Baghdad murder rate, again

In July last year, Lott, armed with no evidence at all, claimed that Washington DC had a higher murder rate than Baghdad. Faced with overwhelming evidence to the contrary, Lott stuck to his guns, even demanding that the New York Times “correct” an article and use Lott’s bogus murder rate. The whole discussion is here.

The New York Times has updated its figures:

April July October January
Annualized Murder
Rate in Baghdad
per 100,000 (DC rate 43)
70 130 100 100

The authors also explain how they worked out the murder rate:

Our best estimates on murder rates in Baghdad — a difficult calculation given that many Iraqi families are burying their own dead without notifying the authorities — indicate some improvement, but they are still far higher than in the most crime-ridden American cities. These murder numbers, it’s worth noting, are compiled using data from the Baghdad morgue, a wide array of news accounts and our conversations with American officials in Washington and Iraq. (Despite repeated requests, the Pentagon has not provided us with any figures of its own.)

Interesting. Lott claims he obtained his contradictory figures from the Pentagon.

Comments

  1. #1 blunted
    April 20, 2004

    This is all just a case of Lott’s racist nature. What do the majority of uninformed Americans, especially those living in white-bread rural America, think about when it comes to crime in D.C.? Black folks, of course… they don’t call it “Chocolate City” for nothin’.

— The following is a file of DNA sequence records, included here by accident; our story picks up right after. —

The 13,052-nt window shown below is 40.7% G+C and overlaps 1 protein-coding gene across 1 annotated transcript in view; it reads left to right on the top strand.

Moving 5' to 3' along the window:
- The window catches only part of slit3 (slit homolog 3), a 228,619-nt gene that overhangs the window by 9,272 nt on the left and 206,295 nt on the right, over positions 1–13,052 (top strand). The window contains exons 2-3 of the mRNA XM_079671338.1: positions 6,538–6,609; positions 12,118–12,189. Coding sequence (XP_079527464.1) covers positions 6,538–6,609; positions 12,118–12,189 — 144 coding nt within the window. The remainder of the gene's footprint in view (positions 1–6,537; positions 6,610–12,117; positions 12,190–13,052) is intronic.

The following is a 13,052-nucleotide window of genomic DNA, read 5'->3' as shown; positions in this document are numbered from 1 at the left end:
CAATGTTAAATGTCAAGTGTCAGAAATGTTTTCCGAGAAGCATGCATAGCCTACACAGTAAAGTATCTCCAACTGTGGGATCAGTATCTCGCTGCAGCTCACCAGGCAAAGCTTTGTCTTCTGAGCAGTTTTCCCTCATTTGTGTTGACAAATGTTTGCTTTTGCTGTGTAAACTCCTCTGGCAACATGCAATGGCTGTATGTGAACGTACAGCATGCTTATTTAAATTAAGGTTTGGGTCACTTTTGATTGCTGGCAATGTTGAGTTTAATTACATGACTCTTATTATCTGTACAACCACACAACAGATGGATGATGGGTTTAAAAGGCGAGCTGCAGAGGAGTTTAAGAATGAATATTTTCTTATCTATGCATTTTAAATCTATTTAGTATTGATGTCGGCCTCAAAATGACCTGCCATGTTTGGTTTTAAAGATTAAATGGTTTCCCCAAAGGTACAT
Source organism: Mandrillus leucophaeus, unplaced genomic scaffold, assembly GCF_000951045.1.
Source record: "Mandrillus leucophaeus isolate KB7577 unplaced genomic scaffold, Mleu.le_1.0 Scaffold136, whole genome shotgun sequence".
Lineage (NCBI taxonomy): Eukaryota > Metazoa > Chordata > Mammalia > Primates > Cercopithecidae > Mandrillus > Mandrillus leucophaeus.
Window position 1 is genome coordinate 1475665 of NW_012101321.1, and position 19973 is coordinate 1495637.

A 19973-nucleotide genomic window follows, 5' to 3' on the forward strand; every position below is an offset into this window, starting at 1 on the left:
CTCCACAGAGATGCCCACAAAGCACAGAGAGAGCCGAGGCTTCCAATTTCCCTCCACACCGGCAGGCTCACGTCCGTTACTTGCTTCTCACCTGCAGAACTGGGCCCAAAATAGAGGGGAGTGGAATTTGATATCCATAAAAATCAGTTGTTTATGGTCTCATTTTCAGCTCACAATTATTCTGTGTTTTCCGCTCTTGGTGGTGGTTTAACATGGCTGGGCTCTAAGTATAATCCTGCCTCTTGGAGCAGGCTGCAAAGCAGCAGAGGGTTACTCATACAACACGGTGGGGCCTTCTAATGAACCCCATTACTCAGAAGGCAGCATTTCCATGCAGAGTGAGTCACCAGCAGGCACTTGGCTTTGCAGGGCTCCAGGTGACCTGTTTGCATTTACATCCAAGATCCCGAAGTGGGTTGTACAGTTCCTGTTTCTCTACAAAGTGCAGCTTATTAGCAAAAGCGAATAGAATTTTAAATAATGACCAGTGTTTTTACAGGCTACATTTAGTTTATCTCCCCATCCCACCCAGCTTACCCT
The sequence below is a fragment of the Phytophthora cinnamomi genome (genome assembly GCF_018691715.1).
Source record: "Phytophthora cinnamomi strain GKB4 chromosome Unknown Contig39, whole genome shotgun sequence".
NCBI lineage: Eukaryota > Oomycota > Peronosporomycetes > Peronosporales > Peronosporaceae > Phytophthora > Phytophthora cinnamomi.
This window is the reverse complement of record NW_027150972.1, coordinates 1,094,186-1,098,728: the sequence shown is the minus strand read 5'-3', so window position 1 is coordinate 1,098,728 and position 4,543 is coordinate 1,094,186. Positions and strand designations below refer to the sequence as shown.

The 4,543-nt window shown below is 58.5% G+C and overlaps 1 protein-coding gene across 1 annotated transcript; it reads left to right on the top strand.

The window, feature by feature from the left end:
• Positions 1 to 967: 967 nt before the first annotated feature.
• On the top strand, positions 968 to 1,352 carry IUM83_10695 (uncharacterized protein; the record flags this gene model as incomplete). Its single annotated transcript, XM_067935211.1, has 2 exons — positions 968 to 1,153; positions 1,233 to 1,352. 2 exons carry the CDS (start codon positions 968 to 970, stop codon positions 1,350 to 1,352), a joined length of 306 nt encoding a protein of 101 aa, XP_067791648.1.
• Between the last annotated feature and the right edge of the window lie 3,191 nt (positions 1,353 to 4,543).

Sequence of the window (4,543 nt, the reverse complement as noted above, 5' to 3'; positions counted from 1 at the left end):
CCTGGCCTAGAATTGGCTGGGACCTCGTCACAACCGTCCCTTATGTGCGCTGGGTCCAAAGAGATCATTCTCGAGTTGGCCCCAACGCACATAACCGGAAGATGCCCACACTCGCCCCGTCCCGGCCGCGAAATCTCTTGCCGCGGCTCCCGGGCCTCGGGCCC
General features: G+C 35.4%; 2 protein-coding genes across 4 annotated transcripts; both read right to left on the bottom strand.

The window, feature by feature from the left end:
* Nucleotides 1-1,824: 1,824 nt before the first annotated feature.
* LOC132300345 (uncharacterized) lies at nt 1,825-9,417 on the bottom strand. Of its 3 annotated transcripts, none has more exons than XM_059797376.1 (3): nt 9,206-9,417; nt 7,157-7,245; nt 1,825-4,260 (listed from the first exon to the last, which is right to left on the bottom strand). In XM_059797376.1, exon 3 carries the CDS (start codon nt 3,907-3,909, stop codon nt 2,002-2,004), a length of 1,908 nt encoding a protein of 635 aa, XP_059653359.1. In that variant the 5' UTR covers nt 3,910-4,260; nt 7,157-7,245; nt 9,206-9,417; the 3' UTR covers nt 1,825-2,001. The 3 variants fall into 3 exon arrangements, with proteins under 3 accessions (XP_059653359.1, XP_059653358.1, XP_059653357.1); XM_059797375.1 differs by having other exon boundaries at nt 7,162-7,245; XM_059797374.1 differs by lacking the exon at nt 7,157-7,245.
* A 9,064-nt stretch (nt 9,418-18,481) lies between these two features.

Not only is he comparing the black population of D.C. to the population of Iraq, which has been dehumanized and to an extent even demonized by some on the Right, he’s actually attempting to call them worse. Staggering, mind-blowing… but far from surprising, coming from the source.

  2. #2 liberal
    May 7, 2004

    …because DC is the most murderous city in the US, at least in 1999. So Lott just picked it in light of that fact. (According to my copy of the _Statistical Abstract of the US_ (2001 ed.), DC’s murder rate was 46.4 per 100,000. Next closest was Detroit, at 42.6.)

    Saying “blacks appear to commit murders at a higher rate than whites” is not a “racist” statement; it’s an empirical fact. What may or may not be racist is the attempted *explanation* of that fact. Racist explanations are usually those that “explain” by appeal to genetics based on race. Non-racist explanations refer to environmental factors such as poverty.

  3. #3 DanF
    May 18, 2004

    In April there were about two dozen U.S. deaths in Bagdhad due to hostile action. Are these included? Are combat deaths considered homicide?

    Typically, combat deaths wouldn’t (nor should be) included in homicide deaths. Unfortunately, Lott is trying to imply that Bagdhad is as safe as Washington D.C. thanks to armed citizens, when clearly it is not. Perhaps if we included Bagdhad combat deaths (both U.S. and Iraqi) we’d have a clearer picture of citizen safety.

  4. #4 Art
    May 28, 2004

    “Does this include combat fatalities?” This is the right question. The fact the orignal post makes no reference to this possibility exposes the authors bias. Baghdad may infact have a lower homocide rate than D.C.. It is impossible to make a claim either way without reliable data.

  5. #5 Tim Lambert
    May 28, 2004

    Art, if you had bothered to read the discussion I linked to, you would know that Baghdad has a much higher murder rate than DC, whether or not combat fatalities are included.

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